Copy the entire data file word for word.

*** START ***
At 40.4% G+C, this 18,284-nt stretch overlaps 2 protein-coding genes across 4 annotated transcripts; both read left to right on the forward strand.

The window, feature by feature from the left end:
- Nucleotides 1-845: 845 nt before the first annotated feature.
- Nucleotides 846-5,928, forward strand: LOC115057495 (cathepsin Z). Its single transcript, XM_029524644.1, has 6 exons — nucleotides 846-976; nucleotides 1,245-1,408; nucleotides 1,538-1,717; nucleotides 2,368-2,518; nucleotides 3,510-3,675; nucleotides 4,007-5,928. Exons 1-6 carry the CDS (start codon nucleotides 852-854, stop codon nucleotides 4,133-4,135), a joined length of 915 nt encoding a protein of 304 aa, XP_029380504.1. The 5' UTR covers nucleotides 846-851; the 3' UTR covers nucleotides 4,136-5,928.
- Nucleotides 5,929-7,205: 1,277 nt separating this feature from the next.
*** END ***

At 40.4% G+C, this 18,284-nt stretch overlaps 2 protein-coding genes across 4 annotated transcripts; both read left to right on the forward strand.

The window, feature by feature from the left end:
- Nucleotides 1-845: 845 nt before the first annotated feature.
- Nucleotides 846-5,928, forward strand: LOC115057495 (cathepsin Z). Its single transcript, XM_029524644.1, has 6 exons — nucleotides 846-976; nucleotides 1,245-1,408; nucleotides 1,538-1,717; nucleotides 2,368-2,518; nucleotides 3,510-3,675; nucleotides 4,007-5,928. Exons 1-6 carry the CDS (start codon nucleotides 852-854, stop codon nucleotides 4,133-4,135), a joined length of 915 nt encoding a protein of 304 aa, XP_029380504.1. The 5' UTR covers nucleotides 846-851; the 3' UTR covers nucleotides 4,136-5,928.
- Nucleotides 5,929-7,205: 1,277 nt separating this feature from the next.